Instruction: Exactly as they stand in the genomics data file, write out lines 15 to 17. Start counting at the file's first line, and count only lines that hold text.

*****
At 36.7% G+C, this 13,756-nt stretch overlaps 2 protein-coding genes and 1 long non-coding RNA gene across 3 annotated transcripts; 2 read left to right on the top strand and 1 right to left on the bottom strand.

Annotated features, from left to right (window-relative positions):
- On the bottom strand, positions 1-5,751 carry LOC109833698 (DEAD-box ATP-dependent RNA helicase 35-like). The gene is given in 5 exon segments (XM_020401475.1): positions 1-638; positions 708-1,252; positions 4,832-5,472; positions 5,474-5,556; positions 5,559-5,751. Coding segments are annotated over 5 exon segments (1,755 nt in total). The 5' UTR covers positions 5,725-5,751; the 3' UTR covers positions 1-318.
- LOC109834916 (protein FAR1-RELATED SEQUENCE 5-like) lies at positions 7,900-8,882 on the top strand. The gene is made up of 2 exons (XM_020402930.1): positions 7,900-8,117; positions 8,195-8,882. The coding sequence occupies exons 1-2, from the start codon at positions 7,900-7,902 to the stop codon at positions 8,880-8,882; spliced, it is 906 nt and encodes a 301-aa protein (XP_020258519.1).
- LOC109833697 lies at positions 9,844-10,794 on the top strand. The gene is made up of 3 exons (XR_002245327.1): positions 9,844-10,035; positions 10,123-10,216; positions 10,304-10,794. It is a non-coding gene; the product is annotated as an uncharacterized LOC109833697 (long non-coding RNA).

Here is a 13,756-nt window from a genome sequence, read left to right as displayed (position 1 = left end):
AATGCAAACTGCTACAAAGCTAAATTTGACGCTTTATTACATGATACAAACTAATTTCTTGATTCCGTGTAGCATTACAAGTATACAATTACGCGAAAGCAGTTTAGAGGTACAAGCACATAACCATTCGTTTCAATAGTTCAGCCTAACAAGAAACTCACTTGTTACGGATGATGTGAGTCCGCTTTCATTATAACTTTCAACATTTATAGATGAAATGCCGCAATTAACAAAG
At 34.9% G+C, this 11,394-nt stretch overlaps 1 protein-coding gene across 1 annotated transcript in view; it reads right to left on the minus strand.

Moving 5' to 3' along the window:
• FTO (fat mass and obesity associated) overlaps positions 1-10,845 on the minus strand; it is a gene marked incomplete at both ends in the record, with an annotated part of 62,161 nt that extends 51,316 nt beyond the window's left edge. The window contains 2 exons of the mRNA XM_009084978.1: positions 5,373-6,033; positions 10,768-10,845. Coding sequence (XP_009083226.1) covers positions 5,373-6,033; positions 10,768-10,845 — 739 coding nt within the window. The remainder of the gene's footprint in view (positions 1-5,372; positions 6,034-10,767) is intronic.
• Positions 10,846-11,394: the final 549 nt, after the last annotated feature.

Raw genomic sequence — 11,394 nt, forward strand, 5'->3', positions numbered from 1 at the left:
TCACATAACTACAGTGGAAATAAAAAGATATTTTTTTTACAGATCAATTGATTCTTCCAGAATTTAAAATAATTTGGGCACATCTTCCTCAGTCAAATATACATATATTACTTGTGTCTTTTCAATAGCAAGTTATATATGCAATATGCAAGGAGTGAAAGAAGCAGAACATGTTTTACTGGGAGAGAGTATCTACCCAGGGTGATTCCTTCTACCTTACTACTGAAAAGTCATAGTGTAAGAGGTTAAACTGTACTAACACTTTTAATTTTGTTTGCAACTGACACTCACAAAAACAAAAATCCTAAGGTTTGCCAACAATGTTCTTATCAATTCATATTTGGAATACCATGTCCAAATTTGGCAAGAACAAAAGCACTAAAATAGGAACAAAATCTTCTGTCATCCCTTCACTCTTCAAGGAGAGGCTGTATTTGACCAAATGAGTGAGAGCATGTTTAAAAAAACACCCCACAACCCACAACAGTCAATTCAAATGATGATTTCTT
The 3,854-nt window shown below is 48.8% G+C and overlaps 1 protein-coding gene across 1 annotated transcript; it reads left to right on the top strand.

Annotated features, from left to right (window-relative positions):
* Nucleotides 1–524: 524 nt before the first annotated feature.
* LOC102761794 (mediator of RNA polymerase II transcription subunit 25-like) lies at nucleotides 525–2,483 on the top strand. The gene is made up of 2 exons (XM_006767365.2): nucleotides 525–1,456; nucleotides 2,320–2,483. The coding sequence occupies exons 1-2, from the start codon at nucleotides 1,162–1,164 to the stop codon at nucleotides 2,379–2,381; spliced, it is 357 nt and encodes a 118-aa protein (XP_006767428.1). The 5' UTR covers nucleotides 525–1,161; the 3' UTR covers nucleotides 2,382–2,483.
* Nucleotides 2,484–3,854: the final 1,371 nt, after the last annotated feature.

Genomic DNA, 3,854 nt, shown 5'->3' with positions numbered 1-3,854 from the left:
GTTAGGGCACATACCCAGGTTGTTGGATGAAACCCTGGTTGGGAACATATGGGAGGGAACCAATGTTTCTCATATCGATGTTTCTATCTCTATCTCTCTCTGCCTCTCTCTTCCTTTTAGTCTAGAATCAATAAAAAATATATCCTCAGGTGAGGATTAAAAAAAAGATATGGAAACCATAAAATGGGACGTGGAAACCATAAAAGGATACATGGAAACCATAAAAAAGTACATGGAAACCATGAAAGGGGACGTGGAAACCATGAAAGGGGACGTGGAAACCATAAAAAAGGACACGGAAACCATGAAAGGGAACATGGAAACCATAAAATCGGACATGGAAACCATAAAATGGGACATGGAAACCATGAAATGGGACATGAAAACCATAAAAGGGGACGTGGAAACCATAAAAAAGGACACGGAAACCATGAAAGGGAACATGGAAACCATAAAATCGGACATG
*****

Annotated features, from left to right (window-relative positions):
* Nucleotides 1–524: 524 nt before the first annotated feature.
* LOC102761794 (mediator of RNA polymerase II transcription subunit 25-like) lies at nucleotides 525–2,483 on the top strand. The gene is made up of 2 exons (XM_006767365.2): nucleotides 525–1,456; nucleotides 2,320–2,483. The coding sequence occupies exons 1-2, from the start codon at nucleotides 1,162–1,164 to the stop codon at nucleotides 2,379–2,381; spliced, it is 357 nt and encodes a 118-aa protein (XP_006767428.1). The 5' UTR covers nucleotides 525–1,161; the 3' UTR covers nucleotides 2,382–2,483.